New Jersey DWI: Defenses in an Alcotest® Case
Because I was involved in State v. Chun, the case that has defined DWI defense and prosecution throughout the state of New Jersey, I have been fortunate to learn a great deal about the new breath testing machine in New Jersey, the Alcotest® 7110 MKIII-C. I have had the pleasure of passing on some of that knowledge to other attorneys by speaking at local and national seminars on the technical and scientific defenses related to the Alcotest®.
This video is from a New Jersey statewide presentation on Alcotest® defenses. I have given other presentations to attorneys at national speaking engagements in New Orleans, Dallas, Las Vegas, and in Wisconsin and Connecticut.
This machine, the Alcotest®, requires more knowledge and ingenuity to defend against, compared to its predecessor, the Breathalyzer® 900 and 900A. There are many more technicalities associated with the Alcotest® than the Breathalyzer®. For instance, the documentation attached to the testing process is at least three to four times greater than the paper work from the older testing.
Most significantly, the Alcotest® allows for information to be produced from its database to establish whether the machine is operating as it should be, or as it is expected to operate. State v. Chun was a three year long scientific reliability challenge to the Alcotest®. From Chun, we now have many areas to challenge — not the reliability of the machine, but — whether the machine is operating properly. The electronic information that can be mined from the machine’s database is invaluable in assessing the operability of the the Alcotest® as it relates to the particular machine used in the motorist’s testing.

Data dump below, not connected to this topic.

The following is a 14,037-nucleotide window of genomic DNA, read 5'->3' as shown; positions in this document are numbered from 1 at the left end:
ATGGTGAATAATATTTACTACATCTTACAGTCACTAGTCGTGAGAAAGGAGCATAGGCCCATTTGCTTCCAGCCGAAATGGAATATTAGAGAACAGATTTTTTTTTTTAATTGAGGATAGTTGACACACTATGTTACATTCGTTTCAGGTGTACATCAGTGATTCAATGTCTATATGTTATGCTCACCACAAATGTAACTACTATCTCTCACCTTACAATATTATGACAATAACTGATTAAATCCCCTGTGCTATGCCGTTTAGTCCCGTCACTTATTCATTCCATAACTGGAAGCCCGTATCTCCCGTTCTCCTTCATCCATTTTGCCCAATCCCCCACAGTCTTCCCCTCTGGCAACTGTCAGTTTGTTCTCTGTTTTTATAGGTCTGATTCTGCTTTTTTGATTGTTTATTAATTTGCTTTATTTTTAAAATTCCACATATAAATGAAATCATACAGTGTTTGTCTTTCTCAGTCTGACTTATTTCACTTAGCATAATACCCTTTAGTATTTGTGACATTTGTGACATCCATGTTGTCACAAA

Many attorneys were very nervous after Chun came out, believing that the results from the Alcotest® are indefensible. Nothing could be further from the truth. Of course, each case must be assessed on its own facts and circumstances, but the Alcotest® results can and must be challenged in every case where the defendant wants to do so. Even where the Alcotest® reports a breath test reading over 0.08%, if there are errors that can be established in the machine’s process or in the overall testing protocol, the breath testing results should be suppressed or excluded from evidence.
It is therefore critical to have qualified a New Jersey DWI lawyer assess the defenses available relative to the Alcotest® issues, as well as the physical case that is alleged against the driver. A New Jersey DWI can be successfully defended and dismissed under the appropriate circumstances.